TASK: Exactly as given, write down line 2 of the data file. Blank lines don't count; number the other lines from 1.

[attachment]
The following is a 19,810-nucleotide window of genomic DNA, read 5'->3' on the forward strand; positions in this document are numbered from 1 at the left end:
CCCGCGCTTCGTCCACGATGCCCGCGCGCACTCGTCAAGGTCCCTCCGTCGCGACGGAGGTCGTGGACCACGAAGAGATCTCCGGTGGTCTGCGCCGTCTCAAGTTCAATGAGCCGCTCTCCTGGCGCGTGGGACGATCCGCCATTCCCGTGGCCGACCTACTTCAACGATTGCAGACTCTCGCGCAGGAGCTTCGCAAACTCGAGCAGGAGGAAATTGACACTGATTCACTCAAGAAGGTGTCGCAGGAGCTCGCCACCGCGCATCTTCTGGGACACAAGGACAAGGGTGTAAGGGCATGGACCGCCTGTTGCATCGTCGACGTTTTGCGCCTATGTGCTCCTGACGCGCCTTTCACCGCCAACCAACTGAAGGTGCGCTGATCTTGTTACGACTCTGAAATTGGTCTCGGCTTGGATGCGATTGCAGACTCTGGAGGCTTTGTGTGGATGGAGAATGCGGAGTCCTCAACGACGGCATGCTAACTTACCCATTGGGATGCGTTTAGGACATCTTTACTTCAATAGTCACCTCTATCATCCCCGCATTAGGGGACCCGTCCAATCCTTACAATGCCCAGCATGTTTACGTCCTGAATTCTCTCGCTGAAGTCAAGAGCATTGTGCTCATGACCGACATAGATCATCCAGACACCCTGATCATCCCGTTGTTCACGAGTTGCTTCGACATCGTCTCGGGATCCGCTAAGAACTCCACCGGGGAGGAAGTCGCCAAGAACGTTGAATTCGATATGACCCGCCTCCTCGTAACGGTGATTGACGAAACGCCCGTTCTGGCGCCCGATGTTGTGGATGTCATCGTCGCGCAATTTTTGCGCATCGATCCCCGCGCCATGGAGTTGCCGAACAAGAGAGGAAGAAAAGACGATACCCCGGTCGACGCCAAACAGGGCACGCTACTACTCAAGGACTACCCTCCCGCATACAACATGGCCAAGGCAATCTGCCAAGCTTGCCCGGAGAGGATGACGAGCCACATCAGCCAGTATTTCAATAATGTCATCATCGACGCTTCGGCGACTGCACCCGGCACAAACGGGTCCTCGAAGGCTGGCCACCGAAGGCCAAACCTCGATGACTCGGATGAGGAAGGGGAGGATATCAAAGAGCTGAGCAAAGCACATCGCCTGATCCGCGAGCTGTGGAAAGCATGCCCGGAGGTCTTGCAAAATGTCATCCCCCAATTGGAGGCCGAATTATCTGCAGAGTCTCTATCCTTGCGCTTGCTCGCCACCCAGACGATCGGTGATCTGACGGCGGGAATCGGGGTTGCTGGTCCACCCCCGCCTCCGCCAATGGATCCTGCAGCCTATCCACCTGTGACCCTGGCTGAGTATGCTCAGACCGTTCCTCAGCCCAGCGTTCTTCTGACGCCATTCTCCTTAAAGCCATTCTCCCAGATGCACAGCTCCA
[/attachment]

CCCGCGCTTCGTCCACGATGCCCGCGCGCACTCGTCAAGGTCCCTCCGTCGCGACGGAGGTCGTGGACCACGAAGAGATCTCCGGTGGTCTGCGCCGTCTCAAGTTCAATGAGCCGCTCTCCTGGCGCGTGGGACGATCCGCCATTCCCGTGGCCGACCTACTTCAACGATTGCAGACTCTCGCGCAGGAGCTTCGCAAACTCGAGCAGGAGGAAATTGACACTGATTCACTCAAGAAGGTGTCGCAGGAGCTCGCCACCGCGCATCTTCTGGGACACAAGGACAAGGGTGTAAGGGCATGGACCGCCTGTTGCATCGTCGACGTTTTGCGCCTATGTGCTCCTGACGCGCCTTTCACCGCCAACCAACTGAAGGTGCGCTGATCTTGTTACGACTCTGAAATTGGTCTCGGCTTGGATGCGATTGCAGACTCTGGAGGCTTTGTGTGGATGGAGAATGCGGAGTCCTCAACGACGGCATGCTAACTTACCCATTGGGATGCGTTTAGGACATCTTTACTTCAATAGTCACCTCTATCATCCCCGCATTAGGGGACCCGTCCAATCCTTACAATGCCCAGCATGTTTACGTCCTGAATTCTCTCGCTGAAGTCAAGAGCATTGTGCTCATGACCGACATAGATCATCCAGACACCCTGATCATCCCGTTGTTCACGAGTTGCTTCGACATCGTCTCGGGATCCGCTAAGAACTCCACCGGGGAGGAAGTCGCCAAGAACGTTGAATTCGATATGACCCGCCTCCTCGTAACGGTGATTGACGAAACGCCCGTTCTGGCGCCCGATGTTGTGGATGTCATCGTCGCGCAATTTTTGCGCATCGATCCCCGCGCCATGGAGTTGCCGAACAAGAGAGGAAGAAAAGACGATACCCCGGTCGACGCCAAACAGGGCACGCTACTACTCAAGGACTACCCTCCCGCATACAACATGGCCAAGGCAATCTGCCAAGCTTGCCCGGAGAGGATGACGAGCCACATCAGCCAGTATTTCAATAATGTCATCATCGACGCTTCGGCGACTGCACCCGGCACAAACGGGTCCTCGAAGGCTGGCCACCGAAGGCCAAACCTCGATGACTCGGATGAGGAAGGGGAGGATATCAAAGAGCTGAGCAAAGCACATCGCCTGATCCGCGAGCTGTGGAAAGCATGCCCGGAGGTCTTGCAAAATGTCATCCCCCAATTGGAGGCCGAATTATCTGCAGAGTCTCTATCCTTGCGCTTGCTCGCCACCCAGACGATCGGTGATCTGACGGCGGGAATCGGGGTTGCTGGTCCACCCCCGCCTCCGCCAATGGATCCTGCAGCCTATCCACCTGTGACCCTGGCTGAGTATGCTCAGACCGTTCCTCAGCCCAGCGTTCTTCTGACGCCATTCTCCTTAAAGCCATTCTCCCAGATGCACAGCTCCA